We use cookies to understand how you use our site and to improve your experience. This includes personalizing content and advertising. To learn more, click here. By continuing to use our site, you accept our use of cookies. Cookie Policy.


Download Mobile App
Recent News MEDLAB 2021 Clinical Chem. Molecular Diagnostics Hematology Immunology Microbiology Pathology Technology BioResearch Industry


Serum α-L-Fucosidase Activity Measured for COVID-19 Infection

By LabMedica International staff writers
Posted on 22 Apr 2021
An unusual fucosylated LacdiNAc in the receptor-binding domains of the spike protein of COVID-19 has been observed. Reduced fucosylation was also found in a specific Fc domain of IgG antibodies in COVID-19 patients that enhanced the interactions with the activating FcγR, FcγRIIIa.

α-L-fucosidase is the enzyme used to catalyze the hydrolytic removal of L-fucose from the fucosylated glycans in the glycoproteins and glycolipids. Removal of fucose from the airway mucus not only impaired the wound closure of the airway, but also regulated the function of immune cells to defense against bacteria and viruses.

Image: The cobas c 701 module is a high throughput clinical chemistry module that performs photometric assay tests for a wide range of analytes (Photo courtesy of Roche Diagnostics)
Image: The cobas c 701 module is a high throughput clinical chemistry module that performs photometric assay tests for a wide range of analytes (Photo courtesy of Roche Diagnostics)

Medical Laboratorians at the University of Chinese Medicine (Guangzhou, China) included 585 COVID-19 patients from December 26, 2019, to March 9, 2020, to analyze the correlations of α-L-fucosidase activity with the nucleic acid test, IgM/IgG, comorbidities, and disease progression. An automated hematology analyzer was used to perform blood count (Sysmex Corporation, Kobe, Japan). Analysis of peripheral blood lymphocyte subsets was performed by BD FACSCanto II (Becton, Dickinson, and Company, Franklin Lakes, NJ, USA).

The clinical biochemical analytes were measured on a Roche Cobas 701 (Roche Diagnostics, Rotkreuz, Switzerland). In particular, the serum amyloid (SAA) and C-reactive protein (CRP) measurements were performed based on latex immunoturbidimetry. The serum α-L-fucosidase activity was quantified using MG-2-chloro-4-nitrobenzene-α-L-fucoside (CNPF) as the substrate (Maccura Biotechnology Co., Ltd, Chengdu, China) on a Roche Cobas 701.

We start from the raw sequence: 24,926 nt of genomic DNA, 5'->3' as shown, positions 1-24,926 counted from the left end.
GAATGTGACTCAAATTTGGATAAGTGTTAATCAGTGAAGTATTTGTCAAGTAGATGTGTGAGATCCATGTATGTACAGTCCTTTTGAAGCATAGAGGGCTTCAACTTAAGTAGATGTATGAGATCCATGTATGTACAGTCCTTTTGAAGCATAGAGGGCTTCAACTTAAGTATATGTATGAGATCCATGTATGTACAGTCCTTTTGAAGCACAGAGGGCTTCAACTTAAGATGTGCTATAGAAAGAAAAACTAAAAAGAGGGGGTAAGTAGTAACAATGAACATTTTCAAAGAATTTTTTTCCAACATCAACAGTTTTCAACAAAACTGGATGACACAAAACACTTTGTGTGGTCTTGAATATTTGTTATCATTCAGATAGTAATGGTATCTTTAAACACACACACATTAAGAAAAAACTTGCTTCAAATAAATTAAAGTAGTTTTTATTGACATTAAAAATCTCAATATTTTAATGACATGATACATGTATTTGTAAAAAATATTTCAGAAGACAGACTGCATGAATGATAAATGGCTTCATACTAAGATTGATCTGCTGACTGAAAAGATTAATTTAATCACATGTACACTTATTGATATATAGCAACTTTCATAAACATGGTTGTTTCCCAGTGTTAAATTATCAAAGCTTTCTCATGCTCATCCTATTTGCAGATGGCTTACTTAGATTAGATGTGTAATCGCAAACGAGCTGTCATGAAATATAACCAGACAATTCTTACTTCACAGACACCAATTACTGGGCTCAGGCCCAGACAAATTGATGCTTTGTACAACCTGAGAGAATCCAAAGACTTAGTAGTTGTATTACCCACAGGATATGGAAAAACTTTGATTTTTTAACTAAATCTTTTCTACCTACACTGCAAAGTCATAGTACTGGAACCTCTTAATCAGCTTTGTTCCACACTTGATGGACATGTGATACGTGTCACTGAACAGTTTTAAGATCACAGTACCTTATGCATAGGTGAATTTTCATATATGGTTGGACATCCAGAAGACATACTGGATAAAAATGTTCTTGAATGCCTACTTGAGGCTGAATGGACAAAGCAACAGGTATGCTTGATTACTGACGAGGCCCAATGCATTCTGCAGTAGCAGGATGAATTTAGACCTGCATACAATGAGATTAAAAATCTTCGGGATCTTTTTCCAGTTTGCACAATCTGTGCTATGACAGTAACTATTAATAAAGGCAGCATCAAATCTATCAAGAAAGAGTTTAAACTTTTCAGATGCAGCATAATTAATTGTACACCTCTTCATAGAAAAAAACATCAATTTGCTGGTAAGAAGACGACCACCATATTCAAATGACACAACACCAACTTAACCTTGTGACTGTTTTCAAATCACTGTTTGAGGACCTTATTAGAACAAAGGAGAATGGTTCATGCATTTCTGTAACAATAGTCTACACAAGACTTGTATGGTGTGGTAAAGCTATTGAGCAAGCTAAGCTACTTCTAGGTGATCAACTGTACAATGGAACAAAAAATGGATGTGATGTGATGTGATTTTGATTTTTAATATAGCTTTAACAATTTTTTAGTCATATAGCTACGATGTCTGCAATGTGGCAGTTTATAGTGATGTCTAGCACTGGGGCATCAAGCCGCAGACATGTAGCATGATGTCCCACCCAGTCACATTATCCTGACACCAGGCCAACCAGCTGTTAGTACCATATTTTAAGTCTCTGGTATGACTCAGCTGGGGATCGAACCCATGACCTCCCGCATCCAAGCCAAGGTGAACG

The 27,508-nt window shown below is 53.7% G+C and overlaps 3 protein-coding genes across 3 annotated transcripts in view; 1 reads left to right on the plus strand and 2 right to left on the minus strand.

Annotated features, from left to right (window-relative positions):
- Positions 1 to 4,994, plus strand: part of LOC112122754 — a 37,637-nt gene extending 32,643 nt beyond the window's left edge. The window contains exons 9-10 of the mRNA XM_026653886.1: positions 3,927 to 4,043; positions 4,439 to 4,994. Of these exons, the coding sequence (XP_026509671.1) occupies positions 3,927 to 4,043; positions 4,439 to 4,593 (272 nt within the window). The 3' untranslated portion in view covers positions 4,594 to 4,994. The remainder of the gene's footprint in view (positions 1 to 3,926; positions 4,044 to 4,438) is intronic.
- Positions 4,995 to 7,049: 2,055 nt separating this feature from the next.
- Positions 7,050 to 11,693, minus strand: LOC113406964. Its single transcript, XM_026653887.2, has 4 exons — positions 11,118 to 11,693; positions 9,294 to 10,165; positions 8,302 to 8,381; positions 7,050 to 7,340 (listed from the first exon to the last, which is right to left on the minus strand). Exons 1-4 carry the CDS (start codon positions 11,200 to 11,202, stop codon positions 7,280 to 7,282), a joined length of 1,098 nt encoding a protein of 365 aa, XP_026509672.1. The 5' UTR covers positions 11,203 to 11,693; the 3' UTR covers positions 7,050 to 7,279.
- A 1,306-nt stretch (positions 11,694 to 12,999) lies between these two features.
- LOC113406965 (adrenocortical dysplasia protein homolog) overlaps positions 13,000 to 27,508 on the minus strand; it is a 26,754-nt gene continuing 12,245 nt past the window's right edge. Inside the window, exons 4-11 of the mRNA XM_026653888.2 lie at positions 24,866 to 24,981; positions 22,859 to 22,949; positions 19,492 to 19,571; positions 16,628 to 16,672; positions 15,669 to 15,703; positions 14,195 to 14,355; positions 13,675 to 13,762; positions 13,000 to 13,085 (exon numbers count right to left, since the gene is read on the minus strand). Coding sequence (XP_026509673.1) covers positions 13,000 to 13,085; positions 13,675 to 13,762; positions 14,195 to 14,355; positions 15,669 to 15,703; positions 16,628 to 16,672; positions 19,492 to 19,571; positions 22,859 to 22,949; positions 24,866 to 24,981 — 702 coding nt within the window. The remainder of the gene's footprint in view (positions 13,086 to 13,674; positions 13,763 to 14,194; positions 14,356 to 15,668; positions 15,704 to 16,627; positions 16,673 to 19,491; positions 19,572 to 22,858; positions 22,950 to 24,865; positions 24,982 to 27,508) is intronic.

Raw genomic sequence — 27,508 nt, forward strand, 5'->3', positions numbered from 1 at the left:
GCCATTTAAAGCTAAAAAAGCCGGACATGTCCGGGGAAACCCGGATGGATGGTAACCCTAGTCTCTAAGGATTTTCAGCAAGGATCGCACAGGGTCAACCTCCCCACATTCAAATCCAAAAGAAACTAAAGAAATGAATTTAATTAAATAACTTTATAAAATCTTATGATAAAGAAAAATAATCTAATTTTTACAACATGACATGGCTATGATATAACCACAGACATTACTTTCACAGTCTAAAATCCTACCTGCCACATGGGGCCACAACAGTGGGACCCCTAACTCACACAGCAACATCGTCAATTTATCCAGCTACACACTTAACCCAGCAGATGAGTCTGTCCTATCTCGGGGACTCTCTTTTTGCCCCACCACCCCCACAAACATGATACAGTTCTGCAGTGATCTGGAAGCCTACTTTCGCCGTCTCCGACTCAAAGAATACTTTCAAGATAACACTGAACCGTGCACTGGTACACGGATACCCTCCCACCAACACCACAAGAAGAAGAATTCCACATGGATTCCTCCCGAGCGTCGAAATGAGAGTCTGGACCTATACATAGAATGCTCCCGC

The scientists reported that among the COVID-19 patients, 5.75% were double-negative for nucleic acid and antibodies. All of them had increased α-L-fucosidase, while only one had abnormal serum amyloid A (SAA) and C-reactive protein (CRP). The abnormal rate of α-L-fucosidase was 81.82% before the presence of IgM, 100% in the presence of IgM, and 66.2% in the presence of IgG. The team noted that 73.42% of patients with glucometabolic disorders had increased α-L-fucosidase activity and had the highest mortality of 6.33%. The increased α-L-fucosidase was observed in 55.8% of non-severe cases and 72.9% of severe cases, with an odds ratio of 2.12. The α-L-fucosidase mRNA was irrelevant to its serum activity.

The authors concluded that the change in α-L-fucosidase activity in COVID-19 preceded the IgM and SAA and showed a preferable relation with glucometabolic disorders, which may be conducive to virus invasion or invoke an immune response against SARS-CoV-2. The study was published on April 5, 2021 in the journal Clinica Chimica Acta.

Related Links:
University of Chinese Medicine
Sysmex Corporation
Becton, Dickinson, and Company
Roche Diagnostics
Maccura Biotechnology Co

Latest Immunology News